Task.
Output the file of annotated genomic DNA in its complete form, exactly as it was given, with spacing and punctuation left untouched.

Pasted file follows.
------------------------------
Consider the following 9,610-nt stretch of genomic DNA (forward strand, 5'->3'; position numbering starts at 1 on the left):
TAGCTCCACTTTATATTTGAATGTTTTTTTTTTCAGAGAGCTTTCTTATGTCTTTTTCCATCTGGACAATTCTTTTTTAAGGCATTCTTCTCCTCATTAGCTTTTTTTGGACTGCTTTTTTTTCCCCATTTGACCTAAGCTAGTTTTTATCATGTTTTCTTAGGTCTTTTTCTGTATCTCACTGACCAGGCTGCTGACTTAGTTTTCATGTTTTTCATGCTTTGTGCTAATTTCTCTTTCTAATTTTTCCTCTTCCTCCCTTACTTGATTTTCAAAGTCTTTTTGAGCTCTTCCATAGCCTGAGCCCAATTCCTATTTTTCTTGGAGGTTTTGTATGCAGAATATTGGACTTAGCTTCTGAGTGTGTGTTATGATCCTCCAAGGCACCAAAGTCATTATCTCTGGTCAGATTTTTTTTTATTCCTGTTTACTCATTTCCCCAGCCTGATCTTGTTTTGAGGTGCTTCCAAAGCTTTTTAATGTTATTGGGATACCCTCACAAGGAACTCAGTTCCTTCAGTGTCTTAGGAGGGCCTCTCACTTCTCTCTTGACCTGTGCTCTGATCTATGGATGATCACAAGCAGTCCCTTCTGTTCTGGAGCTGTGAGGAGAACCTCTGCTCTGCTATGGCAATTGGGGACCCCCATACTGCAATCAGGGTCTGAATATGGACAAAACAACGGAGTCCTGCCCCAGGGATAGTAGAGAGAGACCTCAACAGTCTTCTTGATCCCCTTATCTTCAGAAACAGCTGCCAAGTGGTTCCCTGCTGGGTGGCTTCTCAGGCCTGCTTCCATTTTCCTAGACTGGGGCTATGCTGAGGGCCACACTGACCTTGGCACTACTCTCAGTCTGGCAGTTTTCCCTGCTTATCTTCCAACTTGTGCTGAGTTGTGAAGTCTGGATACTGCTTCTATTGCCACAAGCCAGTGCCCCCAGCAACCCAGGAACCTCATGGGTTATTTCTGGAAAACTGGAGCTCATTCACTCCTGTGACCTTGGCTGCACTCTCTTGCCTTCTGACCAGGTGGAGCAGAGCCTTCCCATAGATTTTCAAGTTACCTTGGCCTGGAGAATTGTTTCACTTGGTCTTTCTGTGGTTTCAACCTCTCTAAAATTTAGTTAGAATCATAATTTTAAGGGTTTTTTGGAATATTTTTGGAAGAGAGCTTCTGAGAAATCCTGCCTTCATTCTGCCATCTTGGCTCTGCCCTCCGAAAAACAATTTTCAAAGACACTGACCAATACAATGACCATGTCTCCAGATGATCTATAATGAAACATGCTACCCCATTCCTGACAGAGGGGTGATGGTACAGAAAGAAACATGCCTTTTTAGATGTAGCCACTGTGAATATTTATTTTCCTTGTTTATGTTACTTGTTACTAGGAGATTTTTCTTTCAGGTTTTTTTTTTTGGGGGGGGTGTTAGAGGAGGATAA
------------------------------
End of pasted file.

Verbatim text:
Consider the following 9,610-nt stretch of genomic DNA (forward strand, 5'->3'; position numbering starts at 1 on the left):
TAGCTCCACTTTATATTTGAATGTTTTTTTTTTCAGAGAGCTTTCTTATGTCTTTTTCCATCTGGACAATTCTTTTTTAAGGCATTCTTCTCCTCATTAGCTTTTTTTGGACTGCTTTTTTTTCCCCATTTGACCTAAGCTAGTTTTTATCATGTTTTCTTAGGTCTTTTTCTGTATCTCACTGACCAGGCTGCTGACTTAGTTTTCATGTTTTTCATGCTTTGTGCTAATTTCTCTTTCTAATTTTTCCTCTTCCTCCCTTACTTGATTTTCAAAGTCTTTTTGAGCTCTTCCATAGCCTGAGCCCAATTCCTATTTTTCTTGGAGGTTTTGTATGCAGAATATTGGACTTAGCTTCTGAGTGTGTGTTATGATCCTCCAAGGCACCAAAGTCATTATCTCTGGTCAGATTTTTTTTTATTCCTGTTTACTCATTTCCCCAGCCTGATCTTGTTTTGAGGTGCTTCCAAAGCTTTTTAATGTTATTGGGATACCCTCACAAGGAACTCAGTTCCTTCAGTGTCTTAGGAGGGCCTCTCACTTCTCTCTTGACCTGTGCTCTGATCTATGGATGATCACAAGCAGTCCCTTCTGTTCTGGAGCTGTGAGGAGAACCTCTGCTCTGCTATGGCAATTGGGGACCCCCATACTGCAATCAGGGTCTGAATATGGACAAAACAACGGAGTCCTGCCCCAGGGATAGTAGAGAGAGACCTCAACAGTCTTCTTGATCCCCTTATCTTCAGAAACAGCTGCCAAGTGGTTCCCTGCTGGGTGGCTTCTCAGGCCTGCTTCCATTTTCCTAGACTGGGGCTATGCTGAGGGCCACACTGACCTTGGCACTACTCTCAGTCTGGCAGTTTTCCCTGCTTATCTTCCAACTTGTGCTGAGTTGTGAAGTCTGGATACTGCTTCTATTGCCACAAGCCAGTGCCCCCAGCAACCCAGGAACCTCATGGGTTATTTCTGGAAAACTGGAGCTCATTCACTCCTGTGACCTTGGCTGCACTCTCTTGCCTTCTGACCAGGTGGAGCAGAGCCTTCCCATAGATTTTCAAGTTACCTTGGCCTGGAGAATTGTTTCACTTGGTCTTTCTGTGGTTTCAACCTCTCTAAAATTTAGTTAGAATCATAATTTTAAGGGTTTTTTGGAATATTTTTGGAAGAGAGCTTCTGAGAAATCCTGCCTTCATTCTGCCATCTTGGCTCTGCCCTCCGAAAAACAATTTTCAAAGACACTGACCAATACAATGACCATGTCTCCAGATGATCTATAATGAAACATGCTACCCCATTCCTGACAGAGGGGTGATGGTACAGAAAGAAACATGCCTTTTTAGATGTAGCCACTGTGAATATTTATTTTCCTTGTTTATGTTACTTGTTACTAGGAGATTTTTCTTTCAGGTTTTTTTTTTTGGGGGGGGTGTTAGAGGAGGATAA